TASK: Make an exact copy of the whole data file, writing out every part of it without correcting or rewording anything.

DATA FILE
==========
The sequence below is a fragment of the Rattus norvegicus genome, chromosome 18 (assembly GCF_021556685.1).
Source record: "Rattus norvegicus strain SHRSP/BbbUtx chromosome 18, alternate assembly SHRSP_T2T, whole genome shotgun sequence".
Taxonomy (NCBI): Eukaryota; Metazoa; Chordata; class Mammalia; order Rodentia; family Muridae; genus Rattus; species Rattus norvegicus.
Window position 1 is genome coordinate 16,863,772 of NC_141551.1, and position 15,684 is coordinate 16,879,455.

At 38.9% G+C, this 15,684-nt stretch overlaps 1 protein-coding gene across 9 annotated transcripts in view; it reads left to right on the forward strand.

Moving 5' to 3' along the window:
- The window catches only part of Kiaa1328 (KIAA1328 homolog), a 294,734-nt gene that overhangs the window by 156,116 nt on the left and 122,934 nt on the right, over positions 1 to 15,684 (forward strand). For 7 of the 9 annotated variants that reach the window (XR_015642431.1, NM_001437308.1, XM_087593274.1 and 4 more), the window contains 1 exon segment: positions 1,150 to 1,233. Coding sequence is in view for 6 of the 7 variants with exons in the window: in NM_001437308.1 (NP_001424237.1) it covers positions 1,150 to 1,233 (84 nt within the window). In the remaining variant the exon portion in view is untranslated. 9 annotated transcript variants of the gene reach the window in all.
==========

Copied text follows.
The sequence below is a fragment of the Rattus norvegicus genome, chromosome 18 (assembly GCF_021556685.1).
Source record: "Rattus norvegicus strain SHRSP/BbbUtx chromosome 18, alternate assembly SHRSP_T2T, whole genome shotgun sequence".
Taxonomy (NCBI): Eukaryota; Metazoa; Chordata; class Mammalia; order Rodentia; family Muridae; genus Rattus; species Rattus norvegicus.
Window position 1 is genome coordinate 16,863,772 of NC_141551.1, and position 15,684 is coordinate 16,879,455.

At 38.9% G+C, this 15,684-nt stretch overlaps 1 protein-coding gene across 9 annotated transcripts in view; it reads left to right on the forward strand.

Moving 5' to 3' along the window:
- The window catches only part of Kiaa1328 (KIAA1328 homolog), a 294,734-nt gene that overhangs the window by 156,116 nt on the left and 122,934 nt on the right, over positions 1 to 15,684 (forward strand). For 7 of the 9 annotated variants that reach the window (XR_015642431.1, NM_001437308.1, XM_087593274.1 and 4 more), the window contains 1 exon segment: positions 1,150 to 1,233. Coding sequence is in view for 6 of the 7 variants with exons in the window: in NM_001437308.1 (NP_001424237.1) it covers positions 1,150 to 1,233 (84 nt within the window). In the remaining variant the exon portion in view is untranslated. 9 annotated transcript variants of the gene reach the window in all.